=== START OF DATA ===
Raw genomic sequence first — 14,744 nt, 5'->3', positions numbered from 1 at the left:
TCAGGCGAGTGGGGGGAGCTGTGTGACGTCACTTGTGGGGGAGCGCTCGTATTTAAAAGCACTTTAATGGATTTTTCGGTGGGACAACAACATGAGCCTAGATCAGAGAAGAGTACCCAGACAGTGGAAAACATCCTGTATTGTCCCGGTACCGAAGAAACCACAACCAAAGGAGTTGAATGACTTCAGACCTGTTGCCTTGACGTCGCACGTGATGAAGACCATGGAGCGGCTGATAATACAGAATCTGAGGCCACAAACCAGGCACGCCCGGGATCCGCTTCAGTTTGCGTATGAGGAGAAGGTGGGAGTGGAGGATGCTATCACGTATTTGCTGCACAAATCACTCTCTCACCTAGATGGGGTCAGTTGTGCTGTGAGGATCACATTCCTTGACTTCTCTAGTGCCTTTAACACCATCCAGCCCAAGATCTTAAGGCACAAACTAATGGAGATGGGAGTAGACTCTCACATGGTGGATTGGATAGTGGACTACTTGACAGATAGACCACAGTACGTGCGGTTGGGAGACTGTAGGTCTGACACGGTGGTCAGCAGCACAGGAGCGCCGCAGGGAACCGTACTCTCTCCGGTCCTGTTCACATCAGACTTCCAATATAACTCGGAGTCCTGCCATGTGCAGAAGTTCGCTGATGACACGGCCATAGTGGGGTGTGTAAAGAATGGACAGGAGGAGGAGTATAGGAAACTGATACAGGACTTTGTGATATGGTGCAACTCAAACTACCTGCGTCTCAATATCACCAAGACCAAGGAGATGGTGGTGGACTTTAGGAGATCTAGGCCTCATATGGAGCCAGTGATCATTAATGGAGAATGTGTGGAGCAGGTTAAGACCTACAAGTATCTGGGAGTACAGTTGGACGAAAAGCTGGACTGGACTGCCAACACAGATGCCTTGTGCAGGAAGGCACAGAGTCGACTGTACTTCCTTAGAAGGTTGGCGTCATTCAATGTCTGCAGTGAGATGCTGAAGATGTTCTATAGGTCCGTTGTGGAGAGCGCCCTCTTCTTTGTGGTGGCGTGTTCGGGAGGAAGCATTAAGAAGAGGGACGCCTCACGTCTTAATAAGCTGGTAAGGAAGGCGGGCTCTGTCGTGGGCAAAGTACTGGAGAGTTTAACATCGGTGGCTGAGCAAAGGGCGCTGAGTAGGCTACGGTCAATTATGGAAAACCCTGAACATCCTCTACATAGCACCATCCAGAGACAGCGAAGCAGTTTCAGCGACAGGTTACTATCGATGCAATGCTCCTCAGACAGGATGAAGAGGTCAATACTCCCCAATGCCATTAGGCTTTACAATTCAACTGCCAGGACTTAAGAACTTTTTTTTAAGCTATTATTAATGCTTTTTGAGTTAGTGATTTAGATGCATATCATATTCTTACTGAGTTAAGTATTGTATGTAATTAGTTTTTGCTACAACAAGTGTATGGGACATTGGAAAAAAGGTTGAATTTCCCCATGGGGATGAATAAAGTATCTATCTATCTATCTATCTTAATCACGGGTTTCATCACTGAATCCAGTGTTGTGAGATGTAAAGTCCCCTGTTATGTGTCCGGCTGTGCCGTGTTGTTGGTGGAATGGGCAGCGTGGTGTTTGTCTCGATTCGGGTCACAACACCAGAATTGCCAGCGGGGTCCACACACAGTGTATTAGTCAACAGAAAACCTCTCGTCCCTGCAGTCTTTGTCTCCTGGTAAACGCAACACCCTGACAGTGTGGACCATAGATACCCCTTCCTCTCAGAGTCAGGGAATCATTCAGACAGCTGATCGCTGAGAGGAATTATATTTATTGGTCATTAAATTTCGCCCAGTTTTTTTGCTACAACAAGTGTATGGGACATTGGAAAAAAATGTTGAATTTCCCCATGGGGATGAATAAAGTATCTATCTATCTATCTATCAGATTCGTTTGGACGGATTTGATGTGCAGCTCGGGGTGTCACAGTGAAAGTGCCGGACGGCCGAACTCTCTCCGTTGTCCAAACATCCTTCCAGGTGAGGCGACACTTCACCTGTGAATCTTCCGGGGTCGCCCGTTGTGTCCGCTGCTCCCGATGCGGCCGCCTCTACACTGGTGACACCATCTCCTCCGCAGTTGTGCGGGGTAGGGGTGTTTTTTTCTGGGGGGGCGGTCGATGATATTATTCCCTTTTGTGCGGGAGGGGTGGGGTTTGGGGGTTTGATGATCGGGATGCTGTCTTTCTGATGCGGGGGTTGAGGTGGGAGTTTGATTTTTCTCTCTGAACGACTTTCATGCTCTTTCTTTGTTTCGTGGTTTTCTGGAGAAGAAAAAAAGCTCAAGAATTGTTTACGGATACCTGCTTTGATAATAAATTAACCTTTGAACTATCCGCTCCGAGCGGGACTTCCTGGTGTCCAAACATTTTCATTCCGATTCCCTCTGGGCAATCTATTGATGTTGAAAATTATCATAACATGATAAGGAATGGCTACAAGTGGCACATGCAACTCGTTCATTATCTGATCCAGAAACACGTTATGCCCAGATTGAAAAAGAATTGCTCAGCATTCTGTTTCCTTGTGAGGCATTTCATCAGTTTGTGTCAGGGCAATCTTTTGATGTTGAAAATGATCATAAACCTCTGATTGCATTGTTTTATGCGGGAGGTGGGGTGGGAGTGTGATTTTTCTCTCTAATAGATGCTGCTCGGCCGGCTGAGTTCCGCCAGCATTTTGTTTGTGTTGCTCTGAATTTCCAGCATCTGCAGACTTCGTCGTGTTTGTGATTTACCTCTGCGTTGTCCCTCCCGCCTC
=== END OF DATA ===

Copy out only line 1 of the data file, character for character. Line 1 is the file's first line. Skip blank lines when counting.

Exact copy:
Raw genomic sequence first — 14,744 nt, 5'->3', positions numbered from 1 at the left: